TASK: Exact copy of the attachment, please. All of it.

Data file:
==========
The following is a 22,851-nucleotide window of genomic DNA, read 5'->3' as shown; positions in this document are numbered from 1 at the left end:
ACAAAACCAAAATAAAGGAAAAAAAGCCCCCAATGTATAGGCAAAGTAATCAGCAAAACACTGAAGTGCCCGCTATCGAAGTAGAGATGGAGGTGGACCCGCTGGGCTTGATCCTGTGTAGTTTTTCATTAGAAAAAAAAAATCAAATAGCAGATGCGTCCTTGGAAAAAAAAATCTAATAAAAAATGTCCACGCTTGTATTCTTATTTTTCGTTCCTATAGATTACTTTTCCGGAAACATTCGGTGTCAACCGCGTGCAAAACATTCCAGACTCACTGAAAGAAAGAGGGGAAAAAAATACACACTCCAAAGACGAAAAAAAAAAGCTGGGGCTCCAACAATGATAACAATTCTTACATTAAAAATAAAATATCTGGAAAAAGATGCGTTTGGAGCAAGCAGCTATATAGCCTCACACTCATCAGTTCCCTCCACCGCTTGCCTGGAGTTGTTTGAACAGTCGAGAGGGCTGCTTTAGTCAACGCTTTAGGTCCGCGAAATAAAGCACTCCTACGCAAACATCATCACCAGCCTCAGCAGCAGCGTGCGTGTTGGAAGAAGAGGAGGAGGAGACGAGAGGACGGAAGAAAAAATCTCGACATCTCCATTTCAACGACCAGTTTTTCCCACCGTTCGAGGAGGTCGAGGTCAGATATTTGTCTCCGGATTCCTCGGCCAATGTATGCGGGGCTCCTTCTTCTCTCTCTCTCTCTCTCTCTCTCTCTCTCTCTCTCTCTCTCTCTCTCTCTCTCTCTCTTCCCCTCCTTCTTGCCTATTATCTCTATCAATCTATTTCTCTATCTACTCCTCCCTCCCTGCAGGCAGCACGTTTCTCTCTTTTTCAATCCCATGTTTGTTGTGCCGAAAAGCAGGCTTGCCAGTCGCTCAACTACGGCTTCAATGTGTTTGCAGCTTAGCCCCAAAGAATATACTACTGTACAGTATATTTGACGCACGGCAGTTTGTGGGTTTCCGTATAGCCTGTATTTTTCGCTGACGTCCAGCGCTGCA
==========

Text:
The following is a 22,851-nucleotide window of genomic DNA, read 5'->3' as shown; positions in this document are numbered from 1 at the left end:
ACAAAACCAAAATAAAGGAAAAAAAGCCCCCAATGTATAGGCAAAGTAATCAGCAAAACACTGAAGTGCCCGCTATCGAAGTAGAGATGGAGGTGGACCCGCTGGGCTTGATCCTGTGTAGTTTTTCATTAGAAAAAAAAAATCAAATAGCAGATGCGTCCTTGGAAAAAAAAATCTAATAAAAAATGTCCACGCTTGTATTCTTATTTTTCGTTCCTATAGATTACTTTTCCGGAAACATTCGGTGTCAACCGCGTGCAAAACATTCCAGACTCACTGAAAGAAAGAGGGGAAAAAAATACACACTCCAAAGACGAAAAAAAAAAGCTGGGGCTCCAACAATGATAACAATTCTTACATTAAAAATAAAATATCTGGAAAAAGATGCGTTTGGAGCAAGCAGCTATATAGCCTCACACTCATCAGTTCCCTCCACCGCTTGCCTGGAGTTGTTTGAACAGTCGAGAGGGCTGCTTTAGTCAACGCTTTAGGTCCGCGAAATAAAGCACTCCTACGCAAACATCATCACCAGCCTCAGCAGCAGCGTGCGTGTTGGAAGAAGAGGAGGAGGAGACGAGAGGACGGAAGAAAAAATCTCGACATCTCCATTTCAACGACCAGTTTTTCCCACCGTTCGAGGAGGTCGAGGTCAGATATTTGTCTCCGGATTCCTCGGCCAATGTATGCGGGGCTCCTTCTTCTCTCTCTCTCTCTCTCTCTCTCTCTCTCTCTCTCTCTCTCTCTCTCTCTCTCTCTCTTCCCCTCCTTCTTGCCTATTATCTCTATCAATCTATTTCTCTATCTACTCCTCCCTCCCTGCAGGCAGCACGTTTCTCTCTTTTTCAATCCCATGTTTGTTGTGCCGAAAAGCAGGCTTGCCAGTCGCTCAACTACGGCTTCAATGTGTTTGCAGCTTAGCCCCAAAGAATATACTACTGTACAGTATATTTGACGCACGGCAGTTTGTGGGTTTCCGTATAGCCTGTATTTTTCGCTGACGTCCAGCGCTGCA